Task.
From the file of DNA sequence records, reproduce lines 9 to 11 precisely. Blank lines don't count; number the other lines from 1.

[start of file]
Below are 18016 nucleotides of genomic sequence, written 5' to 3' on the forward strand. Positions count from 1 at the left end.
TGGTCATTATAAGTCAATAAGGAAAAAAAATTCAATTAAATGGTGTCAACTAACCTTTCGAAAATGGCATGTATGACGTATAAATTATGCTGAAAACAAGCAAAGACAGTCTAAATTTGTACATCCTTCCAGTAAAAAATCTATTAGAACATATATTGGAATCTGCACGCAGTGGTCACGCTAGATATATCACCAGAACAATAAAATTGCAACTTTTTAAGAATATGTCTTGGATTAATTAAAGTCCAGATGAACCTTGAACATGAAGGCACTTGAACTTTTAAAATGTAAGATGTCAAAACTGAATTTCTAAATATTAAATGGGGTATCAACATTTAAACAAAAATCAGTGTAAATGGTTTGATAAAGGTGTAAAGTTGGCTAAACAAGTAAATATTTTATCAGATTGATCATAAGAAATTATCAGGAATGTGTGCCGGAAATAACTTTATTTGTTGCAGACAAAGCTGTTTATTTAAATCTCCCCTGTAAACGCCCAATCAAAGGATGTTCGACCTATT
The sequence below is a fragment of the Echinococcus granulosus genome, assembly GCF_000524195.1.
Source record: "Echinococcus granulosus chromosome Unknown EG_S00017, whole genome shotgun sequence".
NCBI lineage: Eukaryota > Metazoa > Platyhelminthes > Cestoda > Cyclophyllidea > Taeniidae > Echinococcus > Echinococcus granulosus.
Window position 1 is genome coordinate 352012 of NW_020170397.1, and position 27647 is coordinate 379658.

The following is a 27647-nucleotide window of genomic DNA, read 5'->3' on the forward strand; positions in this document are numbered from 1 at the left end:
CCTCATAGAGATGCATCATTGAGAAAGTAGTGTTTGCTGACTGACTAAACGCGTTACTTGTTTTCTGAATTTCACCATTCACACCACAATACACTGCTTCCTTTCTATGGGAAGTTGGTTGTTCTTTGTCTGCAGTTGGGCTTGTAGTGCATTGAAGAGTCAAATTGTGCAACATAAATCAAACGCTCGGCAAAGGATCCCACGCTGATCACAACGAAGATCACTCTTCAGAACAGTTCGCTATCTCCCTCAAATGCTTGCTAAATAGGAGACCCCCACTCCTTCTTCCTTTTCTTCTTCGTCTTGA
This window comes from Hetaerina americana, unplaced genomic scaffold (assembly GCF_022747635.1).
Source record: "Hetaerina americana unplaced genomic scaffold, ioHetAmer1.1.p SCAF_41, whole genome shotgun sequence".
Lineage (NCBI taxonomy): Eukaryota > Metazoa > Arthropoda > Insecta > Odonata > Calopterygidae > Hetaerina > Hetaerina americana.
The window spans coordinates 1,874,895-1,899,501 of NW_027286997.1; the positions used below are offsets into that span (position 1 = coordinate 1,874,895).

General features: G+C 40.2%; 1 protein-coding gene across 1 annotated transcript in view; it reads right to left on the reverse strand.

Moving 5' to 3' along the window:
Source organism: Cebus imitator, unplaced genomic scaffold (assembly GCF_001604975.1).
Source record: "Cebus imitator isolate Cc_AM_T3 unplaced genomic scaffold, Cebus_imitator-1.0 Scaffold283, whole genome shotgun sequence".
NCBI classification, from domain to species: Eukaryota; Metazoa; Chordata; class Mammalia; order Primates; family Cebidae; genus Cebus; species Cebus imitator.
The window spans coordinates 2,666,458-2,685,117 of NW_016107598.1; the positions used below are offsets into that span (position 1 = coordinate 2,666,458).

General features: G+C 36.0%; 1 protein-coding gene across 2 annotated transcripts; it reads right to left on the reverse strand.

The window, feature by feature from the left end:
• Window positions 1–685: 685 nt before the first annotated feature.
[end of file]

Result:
This window comes from Hetaerina americana, unplaced genomic scaffold (assembly GCF_022747635.1).
Source record: "Hetaerina americana unplaced genomic scaffold, ioHetAmer1.1.p SCAF_41, whole genome shotgun sequence".
Lineage (NCBI taxonomy): Eukaryota > Metazoa > Arthropoda > Insecta > Odonata > Calopterygidae > Hetaerina > Hetaerina americana.